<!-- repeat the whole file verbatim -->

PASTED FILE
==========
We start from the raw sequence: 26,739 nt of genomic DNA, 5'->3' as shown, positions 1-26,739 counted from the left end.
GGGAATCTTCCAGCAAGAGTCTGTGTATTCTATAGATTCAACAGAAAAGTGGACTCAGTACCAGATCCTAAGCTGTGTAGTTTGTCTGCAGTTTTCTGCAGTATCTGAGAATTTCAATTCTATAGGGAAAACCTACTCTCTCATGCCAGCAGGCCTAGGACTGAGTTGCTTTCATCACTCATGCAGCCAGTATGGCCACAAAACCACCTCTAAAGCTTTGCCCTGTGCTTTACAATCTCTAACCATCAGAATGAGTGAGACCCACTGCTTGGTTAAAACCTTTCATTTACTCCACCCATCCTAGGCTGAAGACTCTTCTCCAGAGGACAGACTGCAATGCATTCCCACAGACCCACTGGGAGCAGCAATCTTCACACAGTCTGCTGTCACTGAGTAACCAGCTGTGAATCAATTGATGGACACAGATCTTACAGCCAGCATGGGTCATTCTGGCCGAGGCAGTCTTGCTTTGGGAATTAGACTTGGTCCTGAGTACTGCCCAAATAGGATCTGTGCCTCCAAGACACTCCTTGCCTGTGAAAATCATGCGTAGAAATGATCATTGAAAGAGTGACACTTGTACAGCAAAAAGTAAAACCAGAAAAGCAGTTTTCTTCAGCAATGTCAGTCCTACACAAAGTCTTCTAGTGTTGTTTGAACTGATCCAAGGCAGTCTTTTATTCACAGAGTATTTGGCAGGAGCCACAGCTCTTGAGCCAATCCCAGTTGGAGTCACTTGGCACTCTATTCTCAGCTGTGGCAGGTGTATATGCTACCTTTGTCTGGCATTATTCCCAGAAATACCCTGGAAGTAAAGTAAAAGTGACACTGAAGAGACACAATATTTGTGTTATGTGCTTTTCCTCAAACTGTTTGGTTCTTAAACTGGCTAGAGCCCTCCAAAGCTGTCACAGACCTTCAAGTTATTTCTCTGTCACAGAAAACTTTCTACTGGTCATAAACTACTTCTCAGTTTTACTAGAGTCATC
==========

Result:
We start from the raw sequence: 26,739 nt of genomic DNA, 5'->3' as shown, positions 1-26,739 counted from the left end.
GGGAATCTTCCAGCAAGAGTCTGTGTATTCTATAGATTCAACAGAAAAGTGGACTCAGTACCAGATCCTAAGCTGTGTAGTTTGTCTGCAGTTTTCTGCAGTATCTGAGAATTTCAATTCTATAGGGAAAACCTACTCTCTCATGCCAGCAGGCCTAGGACTGAGTTGCTTTCATCACTCATGCAGCCAGTATGGCCACAAAACCACCTCTAAAGCTTTGCCCTGTGCTTTACAATCTCTAACCATCAGAATGAGTGAGACCCACTGCTTGGTTAAAACCTTTCATTTACTCCACCCATCCTAGGCTGAAGACTCTTCTCCAGAGGACAGACTGCAATGCATTCCCACAGACCCACTGGGAGCAGCAATCTTCACACAGTCTGCTGTCACTGAGTAACCAGCTGTGAATCAATTGATGGACACAGATCTTACAGCCAGCATGGGTCATTCTGGCCGAGGCAGTCTTGCTTTGGGAATTAGACTTGGTCCTGAGTACTGCCCAAATAGGATCTGTGCCTCCAAGACACTCCTTGCCTGTGAAAATCATGCGTAGAAATGATCATTGAAAGAGTGACACTTGTACAGCAAAAAGTAAAACCAGAAAAGCAGTTTTCTTCAGCAATGTCAGTCCTACACAAAGTCTTCTAGTGTTGTTTGAACTGATCCAAGGCAGTCTTTTATTCACAGAGTATTTGGCAGGAGCCACAGCTCTTGAGCCAATCCCAGTTGGAGTCACTTGGCACTCTATTCTCAGCTGTGGCAGGTGTATATGCTACCTTTGTCTGGCATTATTCCCAGAAATACCCTGGAAGTAAAGTAAAAGTGACACTGAAGAGACACAATATTTGTGTTATGTGCTTTTCCTCAAACTGTTTGGTTCTTAAACTGGCTAGAGCCCTCCAAAGCTGTCACAGACCTTCAAGTTATTTCTCTGTCACAGAAAACTTTCTACTGGTCATAAACTACTTCTCAGTTTTACTAGAGTCATC